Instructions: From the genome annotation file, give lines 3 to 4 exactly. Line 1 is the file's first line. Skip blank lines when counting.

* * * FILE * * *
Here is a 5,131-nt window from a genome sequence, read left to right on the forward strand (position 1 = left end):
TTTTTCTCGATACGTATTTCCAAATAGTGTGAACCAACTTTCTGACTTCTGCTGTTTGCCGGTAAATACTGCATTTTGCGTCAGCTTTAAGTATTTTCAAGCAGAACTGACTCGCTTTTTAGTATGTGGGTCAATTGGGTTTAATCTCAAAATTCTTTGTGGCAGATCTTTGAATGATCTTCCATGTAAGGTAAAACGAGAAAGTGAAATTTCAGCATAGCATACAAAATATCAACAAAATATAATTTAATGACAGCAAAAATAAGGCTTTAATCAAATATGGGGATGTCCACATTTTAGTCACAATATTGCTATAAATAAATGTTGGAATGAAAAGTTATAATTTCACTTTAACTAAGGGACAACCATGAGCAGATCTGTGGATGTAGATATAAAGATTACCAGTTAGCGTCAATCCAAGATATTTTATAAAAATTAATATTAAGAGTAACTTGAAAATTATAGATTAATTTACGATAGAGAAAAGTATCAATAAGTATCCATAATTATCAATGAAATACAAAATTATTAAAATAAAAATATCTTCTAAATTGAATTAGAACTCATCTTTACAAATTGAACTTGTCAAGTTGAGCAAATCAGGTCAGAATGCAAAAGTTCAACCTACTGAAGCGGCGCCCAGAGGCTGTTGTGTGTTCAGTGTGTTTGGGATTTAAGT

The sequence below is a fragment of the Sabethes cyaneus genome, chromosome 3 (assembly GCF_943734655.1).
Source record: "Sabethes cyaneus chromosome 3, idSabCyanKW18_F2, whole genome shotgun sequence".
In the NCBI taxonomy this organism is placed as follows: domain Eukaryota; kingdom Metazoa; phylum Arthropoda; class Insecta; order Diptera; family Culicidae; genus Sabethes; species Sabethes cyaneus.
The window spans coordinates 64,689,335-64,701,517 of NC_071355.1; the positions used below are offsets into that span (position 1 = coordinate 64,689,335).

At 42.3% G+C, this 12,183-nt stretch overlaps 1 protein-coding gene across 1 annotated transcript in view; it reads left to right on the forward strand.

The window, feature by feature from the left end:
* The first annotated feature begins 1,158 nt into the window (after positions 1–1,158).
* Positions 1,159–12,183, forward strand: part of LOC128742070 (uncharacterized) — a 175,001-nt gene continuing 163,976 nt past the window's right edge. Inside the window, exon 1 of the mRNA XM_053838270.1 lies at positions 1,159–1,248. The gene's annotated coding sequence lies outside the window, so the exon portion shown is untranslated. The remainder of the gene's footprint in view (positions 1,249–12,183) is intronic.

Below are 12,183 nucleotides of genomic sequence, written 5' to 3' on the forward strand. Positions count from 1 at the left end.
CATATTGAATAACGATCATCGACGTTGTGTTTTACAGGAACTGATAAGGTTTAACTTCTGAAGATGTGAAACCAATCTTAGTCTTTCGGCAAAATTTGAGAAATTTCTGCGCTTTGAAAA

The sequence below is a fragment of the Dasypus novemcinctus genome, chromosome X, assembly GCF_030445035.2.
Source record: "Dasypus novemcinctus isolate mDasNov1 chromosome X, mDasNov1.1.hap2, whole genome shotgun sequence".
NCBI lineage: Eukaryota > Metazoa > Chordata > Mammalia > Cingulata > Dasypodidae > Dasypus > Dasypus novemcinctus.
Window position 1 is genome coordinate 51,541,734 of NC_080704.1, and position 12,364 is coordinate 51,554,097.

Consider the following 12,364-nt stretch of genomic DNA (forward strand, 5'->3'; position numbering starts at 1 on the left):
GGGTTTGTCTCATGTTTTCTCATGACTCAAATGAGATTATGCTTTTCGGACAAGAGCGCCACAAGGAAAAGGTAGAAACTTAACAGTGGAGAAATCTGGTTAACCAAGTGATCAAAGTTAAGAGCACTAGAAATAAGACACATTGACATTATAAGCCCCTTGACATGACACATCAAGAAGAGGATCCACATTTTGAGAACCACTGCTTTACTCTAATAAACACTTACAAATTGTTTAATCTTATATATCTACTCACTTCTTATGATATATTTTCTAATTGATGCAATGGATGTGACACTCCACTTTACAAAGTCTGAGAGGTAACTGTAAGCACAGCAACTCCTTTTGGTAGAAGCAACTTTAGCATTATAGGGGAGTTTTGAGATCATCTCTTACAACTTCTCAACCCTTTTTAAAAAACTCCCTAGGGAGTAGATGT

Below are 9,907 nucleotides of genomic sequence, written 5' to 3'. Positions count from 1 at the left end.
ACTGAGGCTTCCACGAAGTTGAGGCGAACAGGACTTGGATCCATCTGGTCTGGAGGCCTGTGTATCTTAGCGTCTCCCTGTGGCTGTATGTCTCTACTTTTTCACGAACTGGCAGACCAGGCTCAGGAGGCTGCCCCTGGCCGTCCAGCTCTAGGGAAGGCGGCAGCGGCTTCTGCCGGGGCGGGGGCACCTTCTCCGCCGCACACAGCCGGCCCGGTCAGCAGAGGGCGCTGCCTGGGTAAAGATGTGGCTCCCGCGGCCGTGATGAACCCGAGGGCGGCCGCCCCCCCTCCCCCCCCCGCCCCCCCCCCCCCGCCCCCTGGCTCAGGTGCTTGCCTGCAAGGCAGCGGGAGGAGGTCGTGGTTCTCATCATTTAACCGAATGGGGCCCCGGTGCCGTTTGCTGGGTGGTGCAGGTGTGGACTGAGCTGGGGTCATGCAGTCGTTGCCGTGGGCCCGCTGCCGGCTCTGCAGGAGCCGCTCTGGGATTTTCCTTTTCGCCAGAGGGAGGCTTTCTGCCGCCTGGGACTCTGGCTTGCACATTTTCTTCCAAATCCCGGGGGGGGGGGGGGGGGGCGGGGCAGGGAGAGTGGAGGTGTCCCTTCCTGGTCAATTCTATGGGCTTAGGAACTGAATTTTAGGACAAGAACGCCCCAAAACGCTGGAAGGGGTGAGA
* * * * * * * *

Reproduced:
The sequence below is a fragment of the Sabethes cyaneus genome, chromosome 3 (assembly GCF_943734655.1).
Source record: "Sabethes cyaneus chromosome 3, idSabCyanKW18_F2, whole genome shotgun sequence".